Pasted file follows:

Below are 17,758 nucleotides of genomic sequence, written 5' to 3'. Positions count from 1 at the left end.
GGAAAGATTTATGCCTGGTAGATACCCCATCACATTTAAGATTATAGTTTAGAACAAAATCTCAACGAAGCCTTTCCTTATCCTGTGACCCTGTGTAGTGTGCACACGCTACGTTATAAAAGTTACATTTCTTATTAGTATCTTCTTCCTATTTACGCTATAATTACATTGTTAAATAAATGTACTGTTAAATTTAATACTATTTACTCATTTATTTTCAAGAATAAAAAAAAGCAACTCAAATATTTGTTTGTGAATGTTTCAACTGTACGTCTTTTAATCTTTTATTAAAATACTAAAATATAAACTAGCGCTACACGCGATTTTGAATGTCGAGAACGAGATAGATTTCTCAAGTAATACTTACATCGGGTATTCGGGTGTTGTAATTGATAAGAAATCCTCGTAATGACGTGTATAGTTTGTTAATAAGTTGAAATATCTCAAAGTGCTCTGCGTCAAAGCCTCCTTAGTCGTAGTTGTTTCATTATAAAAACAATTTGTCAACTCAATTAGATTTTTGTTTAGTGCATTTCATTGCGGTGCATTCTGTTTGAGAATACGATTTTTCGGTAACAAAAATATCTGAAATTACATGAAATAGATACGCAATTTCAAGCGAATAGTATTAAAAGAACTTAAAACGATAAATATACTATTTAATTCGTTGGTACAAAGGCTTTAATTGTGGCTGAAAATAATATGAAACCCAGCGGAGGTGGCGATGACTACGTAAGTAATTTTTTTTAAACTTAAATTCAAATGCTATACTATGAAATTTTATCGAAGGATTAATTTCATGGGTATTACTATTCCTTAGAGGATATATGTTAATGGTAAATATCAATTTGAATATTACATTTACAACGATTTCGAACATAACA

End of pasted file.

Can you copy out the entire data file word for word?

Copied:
Below are 17,758 nucleotides of genomic sequence, written 5' to 3'. Positions count from 1 at the left end.
GGAAAGATTTATGCCTGGTAGATACCCCATCACATTTAAGATTATAGTTTAGAACAAAATCTCAACGAAGCCTTTCCTTATCCTGTGACCCTGTGTAGTGTGCACACGCTACGTTATAAAAGTTACATTTCTTATTAGTATCTTCTTCCTATTTACGCTATAATTACATTGTTAAATAAATGTACTGTTAAATTTAATACTATTTACTCATTTATTTTCAAGAATAAAAAAAAGCAACTCAAATATTTGTTTGTGAATGTTTCAACTGTACGTCTTTTAATCTTTTATTAAAATACTAAAATATAAACTAGCGCTACACGCGATTTTGAATGTCGAGAACGAGATAGATTTCTCAAGTAATACTTACATCGGGTATTCGGGTGTTGTAATTGATAAGAAATCCTCGTAATGACGTGTATAGTTTGTTAATAAGTTGAAATATCTCAAAGTGCTCTGCGTCAAAGCCTCCTTAGTCGTAGTTGTTTCATTATAAAAACAATTTGTCAACTCAATTAGATTTTTGTTTAGTGCATTTCATTGCGGTGCATTCTGTTTGAGAATACGATTTTTCGGTAACAAAAATATCTGAAATTACATGAAATAGATACGCAATTTCAAGCGAATAGTATTAAAAGAACTTAAAACGATAAATATACTATTTAATTCGTTGGTACAAAGGCTTTAATTGTGGCTGAAAATAATATGAAACCCAGCGGAGGTGGCGATGACTACGTAAGTAATTTTTTTTAAACTTAAATTCAAATGCTATACTATGAAATTTTATCGAAGGATTAATTTCATGGGTATTACTATTCCTTAGAGGATATATGTTAATGGTAAATATCAATTTGAATATTACATTTACAACGATTTCGAACATAACA